Building Coca-Cola’s Customer Data Platform
The beverages giant brings marketing technology in-house by focusing on first party data and a hands-on, real-time approach to marketing campaigns
American businessman John Wanamaker, whose eponymous department store helped shaped the country’s retail industry in the late 19th and early 20th century, is often best known for his quote: “Half the money I spend on advertising is wasted; the trouble is I don’t know which half”.
When Harish Kundargi joined The Coca-Cola Company as its ASEAN Marketing and Digital Technology Head at the end of 2018, the company was wrestling with similar issues that vexed Wanamaker. Decision-makers were considering buying chunks of information from Digital Marketing Platforms (DMPs) to better target its ads; Kundargi disagreed.
“What is essential for all brands, and it certainly was for us, was first party data,” he explains, referring to personally identifiable information (PII) such as names, phone numbers and email addresses that serve as the fuel behind Customer Data Platforms (CDPs). DMPs, the biggest of which include names such as Lotame and Krux (bought over by Salesforce in 2016), mostly work with third party data that are anonymous.
In other words, CDPs can identify on whom the marketing money had been spent and whether it has made a difference. DMPs, on the other hand, do not address the Wanamaker issue of identifying wasted ad spend.
CDPS AND THE POWER OF PII
Because legal restrictions stop DMPs from de-anonymising its data – often bought from telcos – “DMPs will only know my identity as ID12345…but my identity in a CDP includes my name and email etc.,” Kundargi notes. He believed that Coca-Cola should build its own CDP to maximise its marketing efforts.
“What we are building is essentially a Customer Data Platform for us to host all the first party data that’s coming through on our websites, our applications, our tactical promotions that we do, etc.,” Kundargi explains. Because Coca-Cola had outsourced its marketing operations to external agencies, all that the data sat externally. Even when it got some of that data in weekly reports, it was not real-time and lacked the required granularity.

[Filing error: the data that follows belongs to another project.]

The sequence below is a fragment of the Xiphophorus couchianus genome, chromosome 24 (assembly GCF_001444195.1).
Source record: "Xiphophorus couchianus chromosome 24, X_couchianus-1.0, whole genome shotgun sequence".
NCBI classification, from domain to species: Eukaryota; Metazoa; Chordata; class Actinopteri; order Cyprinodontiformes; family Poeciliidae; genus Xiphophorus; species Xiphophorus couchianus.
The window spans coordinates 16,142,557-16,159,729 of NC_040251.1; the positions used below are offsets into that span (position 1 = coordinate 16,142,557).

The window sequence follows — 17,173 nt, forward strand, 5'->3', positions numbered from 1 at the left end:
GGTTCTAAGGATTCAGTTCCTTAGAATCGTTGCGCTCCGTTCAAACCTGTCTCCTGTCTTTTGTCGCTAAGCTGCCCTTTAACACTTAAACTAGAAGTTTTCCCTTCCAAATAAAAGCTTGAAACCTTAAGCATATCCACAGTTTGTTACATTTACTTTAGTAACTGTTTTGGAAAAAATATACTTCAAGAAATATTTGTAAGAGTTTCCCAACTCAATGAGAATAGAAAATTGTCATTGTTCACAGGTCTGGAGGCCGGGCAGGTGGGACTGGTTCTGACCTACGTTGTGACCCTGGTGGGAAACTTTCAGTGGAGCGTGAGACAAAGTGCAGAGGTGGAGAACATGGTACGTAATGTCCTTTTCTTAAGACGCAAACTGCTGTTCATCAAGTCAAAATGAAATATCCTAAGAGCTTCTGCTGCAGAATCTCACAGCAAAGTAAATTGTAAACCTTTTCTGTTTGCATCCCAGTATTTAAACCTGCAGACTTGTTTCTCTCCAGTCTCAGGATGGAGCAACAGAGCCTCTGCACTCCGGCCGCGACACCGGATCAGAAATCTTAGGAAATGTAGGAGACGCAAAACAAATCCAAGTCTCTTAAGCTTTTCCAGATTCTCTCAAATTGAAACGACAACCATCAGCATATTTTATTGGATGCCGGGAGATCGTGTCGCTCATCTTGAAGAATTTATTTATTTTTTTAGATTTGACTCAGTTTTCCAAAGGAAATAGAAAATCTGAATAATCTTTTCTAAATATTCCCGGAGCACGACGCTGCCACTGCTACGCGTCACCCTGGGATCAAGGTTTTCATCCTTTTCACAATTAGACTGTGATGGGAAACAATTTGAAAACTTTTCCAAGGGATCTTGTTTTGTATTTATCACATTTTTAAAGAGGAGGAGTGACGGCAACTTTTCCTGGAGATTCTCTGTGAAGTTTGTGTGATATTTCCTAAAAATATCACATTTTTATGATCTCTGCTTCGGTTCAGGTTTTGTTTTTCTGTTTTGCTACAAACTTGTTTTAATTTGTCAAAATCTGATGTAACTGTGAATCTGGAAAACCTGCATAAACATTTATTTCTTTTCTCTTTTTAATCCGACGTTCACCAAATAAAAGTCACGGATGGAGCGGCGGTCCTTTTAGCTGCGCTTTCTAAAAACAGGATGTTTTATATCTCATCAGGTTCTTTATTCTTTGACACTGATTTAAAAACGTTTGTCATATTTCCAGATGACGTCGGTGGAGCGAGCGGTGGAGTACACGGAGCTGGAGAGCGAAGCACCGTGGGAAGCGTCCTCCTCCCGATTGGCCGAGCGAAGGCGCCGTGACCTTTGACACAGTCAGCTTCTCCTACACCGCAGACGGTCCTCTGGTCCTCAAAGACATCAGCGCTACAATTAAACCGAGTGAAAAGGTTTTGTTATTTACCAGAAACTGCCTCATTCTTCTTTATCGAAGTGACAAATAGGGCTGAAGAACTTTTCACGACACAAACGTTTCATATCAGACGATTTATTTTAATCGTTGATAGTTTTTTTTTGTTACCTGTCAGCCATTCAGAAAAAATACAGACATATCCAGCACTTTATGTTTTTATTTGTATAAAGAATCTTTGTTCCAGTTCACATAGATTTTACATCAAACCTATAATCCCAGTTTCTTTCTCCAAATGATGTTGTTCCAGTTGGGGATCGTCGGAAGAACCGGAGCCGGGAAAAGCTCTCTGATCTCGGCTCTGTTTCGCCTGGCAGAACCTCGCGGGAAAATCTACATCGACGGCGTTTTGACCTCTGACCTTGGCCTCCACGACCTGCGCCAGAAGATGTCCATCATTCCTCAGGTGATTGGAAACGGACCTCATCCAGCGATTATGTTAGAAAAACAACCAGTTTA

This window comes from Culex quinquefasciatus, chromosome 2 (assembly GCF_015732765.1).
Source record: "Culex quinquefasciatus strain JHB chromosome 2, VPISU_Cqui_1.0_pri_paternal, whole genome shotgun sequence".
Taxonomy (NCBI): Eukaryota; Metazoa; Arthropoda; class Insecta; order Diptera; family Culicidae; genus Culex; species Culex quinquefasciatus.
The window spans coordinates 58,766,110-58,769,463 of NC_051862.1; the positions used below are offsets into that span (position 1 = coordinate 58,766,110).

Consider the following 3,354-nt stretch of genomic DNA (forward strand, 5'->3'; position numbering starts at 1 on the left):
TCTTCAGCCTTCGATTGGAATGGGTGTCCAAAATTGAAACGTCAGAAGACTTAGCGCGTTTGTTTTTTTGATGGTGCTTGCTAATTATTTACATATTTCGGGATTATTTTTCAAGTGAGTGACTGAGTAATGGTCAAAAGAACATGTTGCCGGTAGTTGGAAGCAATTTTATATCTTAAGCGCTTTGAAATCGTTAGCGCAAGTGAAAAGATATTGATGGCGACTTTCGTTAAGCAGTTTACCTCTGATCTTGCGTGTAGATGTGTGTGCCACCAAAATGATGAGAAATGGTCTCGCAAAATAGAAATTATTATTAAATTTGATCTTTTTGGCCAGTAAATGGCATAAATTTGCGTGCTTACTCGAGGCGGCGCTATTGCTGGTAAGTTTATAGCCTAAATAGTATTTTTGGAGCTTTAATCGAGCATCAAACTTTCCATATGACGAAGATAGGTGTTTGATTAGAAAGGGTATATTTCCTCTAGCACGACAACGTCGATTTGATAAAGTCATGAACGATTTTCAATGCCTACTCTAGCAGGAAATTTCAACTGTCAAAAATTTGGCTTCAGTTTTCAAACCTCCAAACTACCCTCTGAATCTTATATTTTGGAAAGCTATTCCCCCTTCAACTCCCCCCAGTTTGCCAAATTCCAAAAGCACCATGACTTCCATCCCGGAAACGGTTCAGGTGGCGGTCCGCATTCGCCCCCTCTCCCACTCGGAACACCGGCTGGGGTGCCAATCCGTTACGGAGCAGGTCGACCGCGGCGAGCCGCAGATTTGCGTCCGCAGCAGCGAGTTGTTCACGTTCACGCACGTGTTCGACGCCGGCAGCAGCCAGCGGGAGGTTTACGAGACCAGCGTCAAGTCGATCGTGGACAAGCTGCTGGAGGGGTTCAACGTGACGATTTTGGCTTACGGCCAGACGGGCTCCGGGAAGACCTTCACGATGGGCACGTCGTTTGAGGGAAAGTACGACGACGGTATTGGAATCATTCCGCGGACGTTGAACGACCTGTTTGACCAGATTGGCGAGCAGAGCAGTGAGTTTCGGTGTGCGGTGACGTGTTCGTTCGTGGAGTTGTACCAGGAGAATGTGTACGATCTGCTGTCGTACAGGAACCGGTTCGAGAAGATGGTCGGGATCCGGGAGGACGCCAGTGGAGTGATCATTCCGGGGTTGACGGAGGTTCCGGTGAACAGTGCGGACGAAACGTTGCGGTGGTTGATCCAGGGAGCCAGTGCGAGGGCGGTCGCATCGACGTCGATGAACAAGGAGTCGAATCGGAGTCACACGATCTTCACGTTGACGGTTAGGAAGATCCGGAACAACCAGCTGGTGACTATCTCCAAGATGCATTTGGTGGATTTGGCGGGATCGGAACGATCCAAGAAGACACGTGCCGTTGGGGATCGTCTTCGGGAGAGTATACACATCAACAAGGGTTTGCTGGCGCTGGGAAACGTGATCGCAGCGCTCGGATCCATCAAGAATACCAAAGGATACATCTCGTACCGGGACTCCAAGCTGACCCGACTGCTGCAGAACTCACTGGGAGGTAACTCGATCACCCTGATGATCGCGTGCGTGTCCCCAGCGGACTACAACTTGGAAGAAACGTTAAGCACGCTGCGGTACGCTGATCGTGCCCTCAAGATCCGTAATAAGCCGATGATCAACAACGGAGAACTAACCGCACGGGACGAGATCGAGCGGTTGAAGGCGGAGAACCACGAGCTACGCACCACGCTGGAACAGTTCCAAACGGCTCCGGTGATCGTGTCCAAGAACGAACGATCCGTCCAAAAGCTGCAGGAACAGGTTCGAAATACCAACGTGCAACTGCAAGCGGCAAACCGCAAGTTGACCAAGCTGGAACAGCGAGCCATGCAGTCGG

“We built a platform around this internally to say, ‘We need to know at all points in time if a campaign is performing well.’ We have access to all the data now [following the completion of the CDP]. If a campaign is not working in week one, I will take money out of that campaign and put it into something else. We had never been able to do that because it was never in our control.”
Perhaps more importantly, having all that data allows for better identity resolution.
“One of the things you want to do is stitching profiles,” says Kundargi. “If people are coming to your platforms from promotions, from Facebook, or a mobile app, or programmatic channel, you want to be able to stitch them together to make sure that it’s the same user who’s interacting with the promotions.
“Is this the same user who clicked on the promotions 100 times? Or is it 100 different users at different times? That’s the differentiation you need to make. You can only do that when you stitch the profiles together.”
Additionally, fleshed out profiles can also be used to derive correlation, such as family relationships. Kundargi explains:
“For example, if I see the same IP address for five different consumers, I can probably say with 50 percent accuracy that they probably belong to the same household or family. I can’t say with 100 percent certainty because IP addresses are not a reliable metric.
“If a company realises you’re all from the same household, and the decision-maker in the household is X, and you have device IDs being transmitted as well, you can look at who has the latest iPhone and who has a Samsung Galaxy 4, for example. Based on that you could guess fairly accurately who is the decision-maker. And then, you can target your messaging to that specific device or profile.”
All that can be classified as features of MarTech, otherwise known as Marketing Technology. When asked how companies can embrace digital marketing, Kundargi points out that there are lots of vendors in each of the many spheres within MarTech, such as social listening and content marketing. Instead of hiring multiple vendors using incompatible platforms and technology, Kundargi says it might be better to bring operations in-house.
“When it comes to MarTech, you need a person who’s able to draw out the entire architecture,” he muses. “If you have a social listening platform, and you have a consumer data platform, and you connect to ad platforms such Facebook and Google etc. – how do all these connect and come together? When the data flows between these systems, is it connecting through a central pipeline where you have control of the data?
“It’s crucial to the delivery of the best consumer experience. If the systems don’t talk to each other, you won’t be able to personalise content, you won’t be able to target consumers the right way.”
He concludes: “The basics though, remain the same: Acquiring and retaining customers, delivering the right experience, at the right time, through the right channels. In the digital era, it all boils down to applying consumer insights with the right marketing mix.”
Harish Kundargi was the speaker at the SMU Centre for Marketing Excellence (CME) seminar, “Building the right MarTech levers to drive meaningful Consumer Experiences and Insights” that was held at SMU on 17 January 2020.
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This article is a repost from Perspectives@SMU